Jacen Greene, a PSU graduate, former development and finance analyst for Sustainable Harvest and now social enterprise consultant, says the company worked with SII to launch "an online platform to track deliveries and shipments more effectively. Co-ops can track each batch of coffee to its final export, and farmers can be paid more accurately."

Also through SII, Sustainable Harvest came into contact with fellow member Central City Concern. "We would normally never interact," Greene says, "but we met through the incubator." Now the two organizations are working together on a CCC-branded coffee roaster, providing employment and training to CCC clients.


Springboard Innovation, Portland Ten Project, Co-working and VOIS Business Alliance

Amy Pearl, founder of Springboard Innovation.
Amy Pearl, founder of Springboard Innovation.

SII is not Portland's only such nexus for social innovators. Springboard Innovation, founded in 2005, helps people who are passionate about helping but not sure what to do, says founder Amy Pearl.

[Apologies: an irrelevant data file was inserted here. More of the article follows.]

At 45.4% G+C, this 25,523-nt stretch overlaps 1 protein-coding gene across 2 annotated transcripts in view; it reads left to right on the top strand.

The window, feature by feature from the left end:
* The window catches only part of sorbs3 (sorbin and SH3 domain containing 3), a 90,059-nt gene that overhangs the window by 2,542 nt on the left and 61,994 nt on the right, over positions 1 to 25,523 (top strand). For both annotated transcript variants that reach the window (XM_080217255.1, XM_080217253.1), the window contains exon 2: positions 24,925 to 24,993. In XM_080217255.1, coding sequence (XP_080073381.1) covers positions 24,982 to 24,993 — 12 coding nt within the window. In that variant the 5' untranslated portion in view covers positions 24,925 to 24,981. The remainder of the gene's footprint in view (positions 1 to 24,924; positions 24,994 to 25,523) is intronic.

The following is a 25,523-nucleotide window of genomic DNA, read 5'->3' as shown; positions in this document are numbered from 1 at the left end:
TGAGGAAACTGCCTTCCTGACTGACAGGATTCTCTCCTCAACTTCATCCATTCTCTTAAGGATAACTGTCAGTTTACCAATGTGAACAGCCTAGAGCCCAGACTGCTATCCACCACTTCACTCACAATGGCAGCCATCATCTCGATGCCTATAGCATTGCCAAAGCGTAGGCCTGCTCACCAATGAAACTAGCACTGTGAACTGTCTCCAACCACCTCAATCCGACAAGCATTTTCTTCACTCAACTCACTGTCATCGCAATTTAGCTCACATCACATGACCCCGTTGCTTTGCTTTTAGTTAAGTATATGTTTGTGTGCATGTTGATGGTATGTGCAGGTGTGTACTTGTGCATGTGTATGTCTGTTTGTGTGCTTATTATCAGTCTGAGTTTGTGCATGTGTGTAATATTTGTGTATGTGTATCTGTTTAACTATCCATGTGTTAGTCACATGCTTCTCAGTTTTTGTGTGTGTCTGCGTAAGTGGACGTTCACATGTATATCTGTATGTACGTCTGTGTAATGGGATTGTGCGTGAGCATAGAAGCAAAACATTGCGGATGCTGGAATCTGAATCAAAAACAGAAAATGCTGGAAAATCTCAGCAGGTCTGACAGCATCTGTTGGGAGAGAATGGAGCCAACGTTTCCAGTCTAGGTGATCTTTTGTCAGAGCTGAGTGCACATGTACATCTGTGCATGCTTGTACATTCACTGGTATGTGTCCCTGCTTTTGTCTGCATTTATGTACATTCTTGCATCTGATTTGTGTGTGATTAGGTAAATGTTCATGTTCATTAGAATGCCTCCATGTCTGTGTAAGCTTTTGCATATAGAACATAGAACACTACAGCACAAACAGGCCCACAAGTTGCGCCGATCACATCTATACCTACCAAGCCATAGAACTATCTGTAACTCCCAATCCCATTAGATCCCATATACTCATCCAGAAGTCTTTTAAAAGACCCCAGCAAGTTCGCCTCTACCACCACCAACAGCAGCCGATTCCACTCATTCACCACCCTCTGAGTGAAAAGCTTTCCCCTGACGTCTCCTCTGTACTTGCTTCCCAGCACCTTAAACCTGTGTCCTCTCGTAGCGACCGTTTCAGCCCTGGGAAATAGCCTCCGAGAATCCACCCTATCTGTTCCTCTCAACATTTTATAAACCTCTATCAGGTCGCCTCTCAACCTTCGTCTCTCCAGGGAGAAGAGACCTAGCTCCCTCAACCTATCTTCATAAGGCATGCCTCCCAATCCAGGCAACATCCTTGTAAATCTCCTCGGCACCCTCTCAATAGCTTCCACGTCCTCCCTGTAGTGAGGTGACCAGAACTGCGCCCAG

"Our educational program (called Local Agenda) helps community members figure out what they want to do," she says. "The incubation part is connecting them with an expert mentor group as well as early-stage funding."

Springboard is developing an initiative called Hatch: An Innovation Incubation Lab, which Pearl says will "generate, incubate and launch, all the way through to market, social and environmental solutions via enterprise." The vision, she says, is entrepreneurs getting affordable rent and mentors from the corporate world in a large space that would also include education and professional services, galleries and even retail.

The Portland Ten Project is less focused on social innovation but has been offering programs to local startups for years. Its Six Week Sprint program, limited to 10 participants at a time, includes peer-based mentoring in business skills such as financial and project management.